The first thing the prosecutor looks for is a legally sound case, or one without any obvious defects that will get it thrown out of court, such as violations of the defendant’s constitutional rights or destruction of evidence crucial to the defense. The prosecutor next decides if there is enough evidence, with regard to both the quantity and the quality thereof, to make conviction probable. Finally, the prosecutor decides if prosecuting the case fits in with the office’s policy objectives, or whether a more informal disposition, like drug counseling or treatment, may be in order.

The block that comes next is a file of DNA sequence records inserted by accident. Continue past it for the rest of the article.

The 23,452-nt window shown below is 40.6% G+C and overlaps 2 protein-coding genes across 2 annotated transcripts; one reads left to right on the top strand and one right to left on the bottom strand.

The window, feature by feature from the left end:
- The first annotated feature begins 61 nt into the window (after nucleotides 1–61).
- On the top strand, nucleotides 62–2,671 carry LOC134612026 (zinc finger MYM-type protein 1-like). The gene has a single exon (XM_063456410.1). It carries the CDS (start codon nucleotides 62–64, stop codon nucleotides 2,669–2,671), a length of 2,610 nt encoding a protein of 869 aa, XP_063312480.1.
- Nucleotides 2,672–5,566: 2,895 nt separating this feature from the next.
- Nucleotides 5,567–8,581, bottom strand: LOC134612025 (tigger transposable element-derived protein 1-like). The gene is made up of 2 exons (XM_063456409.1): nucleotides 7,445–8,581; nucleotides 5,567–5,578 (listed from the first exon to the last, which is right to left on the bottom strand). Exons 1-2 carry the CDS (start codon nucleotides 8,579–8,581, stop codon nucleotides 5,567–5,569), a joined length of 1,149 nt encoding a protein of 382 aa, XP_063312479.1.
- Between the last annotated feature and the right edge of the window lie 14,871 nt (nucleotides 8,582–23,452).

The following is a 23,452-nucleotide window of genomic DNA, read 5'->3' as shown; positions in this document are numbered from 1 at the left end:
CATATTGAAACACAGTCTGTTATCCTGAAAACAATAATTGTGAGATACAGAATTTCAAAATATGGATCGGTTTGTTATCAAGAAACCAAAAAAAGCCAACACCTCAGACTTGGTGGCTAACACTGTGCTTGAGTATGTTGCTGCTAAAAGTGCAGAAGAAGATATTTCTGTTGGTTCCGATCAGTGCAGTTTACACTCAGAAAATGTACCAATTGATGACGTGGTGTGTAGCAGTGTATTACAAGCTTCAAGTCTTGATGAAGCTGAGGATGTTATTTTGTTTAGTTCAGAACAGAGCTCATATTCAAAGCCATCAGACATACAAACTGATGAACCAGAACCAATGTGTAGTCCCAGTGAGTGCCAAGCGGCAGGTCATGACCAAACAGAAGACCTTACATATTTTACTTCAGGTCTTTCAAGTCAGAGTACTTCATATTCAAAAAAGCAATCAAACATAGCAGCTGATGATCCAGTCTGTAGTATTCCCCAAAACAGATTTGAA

In reality, if you are charged with a drug case, you will likely be indicted and the case will proceed. If there was an unlawful stop or search, I will prepare and argue a Motion to Suppress Evidence to attempt to get the evidence thrown out.
Even a teeny tiny amount of dope (imagine 1/10 of a Sweet-N-Low packet) will result in a felony charge.